Aired on March 27, 2015 — PRI’s The World
After a year in a Syrian jail being tortured by the regime’s police, 24-year-old activist Karam Al Hamad finally escaped to Turkey last fall. He has just been accepted for a fellowship at Syracuse University, but the road is proving harder than he expected.
Aired on Feb 5, 2015 — PRI’s The World
Abderrazak Cherif spent months and thousands of dollars trying to coax his son back from jihad in Syria. But when he finally succeeded, French authorities whisked the teenager off to jail.
Aired on Oct 9, 2014 — PRI’s The World
The Syrian city of Kobane has survived a 25th day under siege from the forces of ISIS. But the defenders are increasingly wary of the night, when coalition jets go home and ISIS launches attacks, and many Kurds fear the air campaign isn’t enough to save the city.
Aired on April 24, 2014 — PRI’s The World
Tunisia was the first North African country to uprise against its strongman, Zine el Abidine Ben Ali 3 years and a half ago. Tunisians have since elected an assembly and adopted a new constitution this January.
For many observers, Tunisia has become the rare success story of the Arab Sring… But young people across the country are still grappling with high unemployment and social exclusion. And this discontent has been fertile ground for extremist groups.
In central Tunisia, a group of b-boys is trying to push back on the dance floor, and beyond.
Aired on March 6, 2014 — PRI’s The World
As the war in Syria nears its third anniversary, the conflict has increasingly been defined by a sharp influx of foreign fighters on both sides of the front line.
Hundreds of Europeans have joined the armed insurgency against President Bashar al-Assad. Scores of others have joined the fight from North Africa and other Arabic countries.
Here’s the story of one Libyan who’s been trying to get his younger brother out of the embattled country.
Aired on Jan 21, 2014 — PRI’s The World
This week, delegates of the Syrian opposition and the Syrian regime will meet for the first time after three years of turmoil. The Geneva II conference was first designed as a platform to broker a transitional government but expectations have shrunk in recent weeks. Analysts now expect negotiations to focus on localized cease-fires and exchange of prisoners, not a road map to end the war.
Absent of Geneva II will also be one of the biggest player in the civil war –the al Qaeda affiliated group that controls much of north-eastern Syria and has clashed with the FSA in recent weeks.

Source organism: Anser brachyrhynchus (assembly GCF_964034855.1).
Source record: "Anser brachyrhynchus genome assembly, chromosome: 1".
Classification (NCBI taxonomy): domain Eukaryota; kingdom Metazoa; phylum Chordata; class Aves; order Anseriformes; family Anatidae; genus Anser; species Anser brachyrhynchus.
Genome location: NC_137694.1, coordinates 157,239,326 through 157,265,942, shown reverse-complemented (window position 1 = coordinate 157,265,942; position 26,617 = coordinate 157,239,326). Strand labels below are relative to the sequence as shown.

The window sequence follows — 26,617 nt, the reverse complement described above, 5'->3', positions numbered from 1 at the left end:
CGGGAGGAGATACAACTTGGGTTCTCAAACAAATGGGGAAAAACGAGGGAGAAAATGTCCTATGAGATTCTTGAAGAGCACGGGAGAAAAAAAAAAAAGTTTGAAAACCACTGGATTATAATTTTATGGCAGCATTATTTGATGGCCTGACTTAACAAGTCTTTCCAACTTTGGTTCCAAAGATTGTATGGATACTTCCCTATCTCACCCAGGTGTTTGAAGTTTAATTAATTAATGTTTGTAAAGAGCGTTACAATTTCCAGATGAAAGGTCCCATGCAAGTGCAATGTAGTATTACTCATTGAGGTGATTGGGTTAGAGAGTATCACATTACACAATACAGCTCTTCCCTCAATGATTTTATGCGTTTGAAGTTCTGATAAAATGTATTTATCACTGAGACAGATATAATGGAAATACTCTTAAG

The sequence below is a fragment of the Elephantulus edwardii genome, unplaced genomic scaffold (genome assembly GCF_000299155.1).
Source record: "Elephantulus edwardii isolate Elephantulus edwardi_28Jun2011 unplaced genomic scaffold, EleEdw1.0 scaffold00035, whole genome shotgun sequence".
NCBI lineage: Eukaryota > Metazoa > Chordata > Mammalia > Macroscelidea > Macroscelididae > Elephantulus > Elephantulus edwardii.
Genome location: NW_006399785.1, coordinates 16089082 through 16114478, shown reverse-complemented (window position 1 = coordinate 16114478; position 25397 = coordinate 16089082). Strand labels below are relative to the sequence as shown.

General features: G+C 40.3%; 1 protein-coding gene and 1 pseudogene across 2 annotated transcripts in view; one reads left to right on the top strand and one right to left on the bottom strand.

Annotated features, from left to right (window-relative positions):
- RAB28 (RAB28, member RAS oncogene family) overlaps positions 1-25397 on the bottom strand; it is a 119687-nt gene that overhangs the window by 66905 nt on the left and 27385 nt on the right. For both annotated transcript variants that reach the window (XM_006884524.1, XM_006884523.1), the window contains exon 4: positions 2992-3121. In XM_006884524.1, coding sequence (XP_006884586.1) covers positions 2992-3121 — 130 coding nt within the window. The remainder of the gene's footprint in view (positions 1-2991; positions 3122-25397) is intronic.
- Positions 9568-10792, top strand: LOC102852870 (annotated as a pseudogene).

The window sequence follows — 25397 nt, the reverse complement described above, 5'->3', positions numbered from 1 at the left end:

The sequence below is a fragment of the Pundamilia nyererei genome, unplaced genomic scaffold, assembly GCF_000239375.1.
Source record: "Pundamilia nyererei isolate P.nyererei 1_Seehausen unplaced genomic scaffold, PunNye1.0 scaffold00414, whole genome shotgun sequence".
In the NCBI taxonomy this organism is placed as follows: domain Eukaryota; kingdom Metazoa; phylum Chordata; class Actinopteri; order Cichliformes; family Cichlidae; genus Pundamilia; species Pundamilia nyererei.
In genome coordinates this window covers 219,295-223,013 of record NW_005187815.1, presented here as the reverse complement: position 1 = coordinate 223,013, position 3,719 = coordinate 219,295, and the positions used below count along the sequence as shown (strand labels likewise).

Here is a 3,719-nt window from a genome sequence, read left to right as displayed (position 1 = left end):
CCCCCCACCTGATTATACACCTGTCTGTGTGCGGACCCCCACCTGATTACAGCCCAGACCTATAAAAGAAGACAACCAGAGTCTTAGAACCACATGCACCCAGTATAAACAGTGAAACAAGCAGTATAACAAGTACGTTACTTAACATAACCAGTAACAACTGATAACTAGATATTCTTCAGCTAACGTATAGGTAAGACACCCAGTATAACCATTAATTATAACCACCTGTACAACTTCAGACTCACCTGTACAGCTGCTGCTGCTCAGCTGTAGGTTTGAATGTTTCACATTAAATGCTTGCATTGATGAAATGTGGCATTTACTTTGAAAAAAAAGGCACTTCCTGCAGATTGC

Most of their fighters are foreign jihadists… And here’s the story of one Syrian who has recently been forced into exile by the very men he helped bring into Syria.
Aired on Dec 26, 2013 — PRI’s The World
One brigade that started the year as a major player of the armed insurgency in Latakia province ends 2013 disbanded — a telltale of what went wrong with the Free Syrian Army this year.
Aired on Nov 27, 2013 — PRI’s The World
Syria’s Kurdish militia stands apart from other rebel groups in more ways than one.
Military discipline, ideological cohesion and popular support have given the YPG an edge in the civil war and accounted for its big gains over al Qaeda groups this month in North-eastern Syria.
Yet the YPG’s most outstanding feature might be the surprisingly large number of women fighting within its ranks.
Aired on Nov 26, 2013 — PRI’s The World
Syria’s civil war, going on three years now, is often described as a bloody stalemate. Yet on one particular front, there have been recent breakthroughs.
Two weeks ago in northeastern Syria, Kurdish leaders declared provisional self-rule and created an interim government in a territory controlled by the Kurdish militia. The announcement came in the wake of a major offensive by the YPG against Islamist groups.
Aired on September 10, 2013 — PRI’s The World
More than 2 million Syrians have fled the civil war into neighboring countries. In the Turkish city of Urfa, dozens cluster nights and days around the wooden picnic tables of a park in the outskirts of town. Most of them come from the Syrian city of Raqqa, and arrived in Turkey only recently.
Persistent airstrikes by the regime and widespread shortages were bad enough, they say. The takeover of their city by Dawlat al-Islamyia over the summer was the last straw.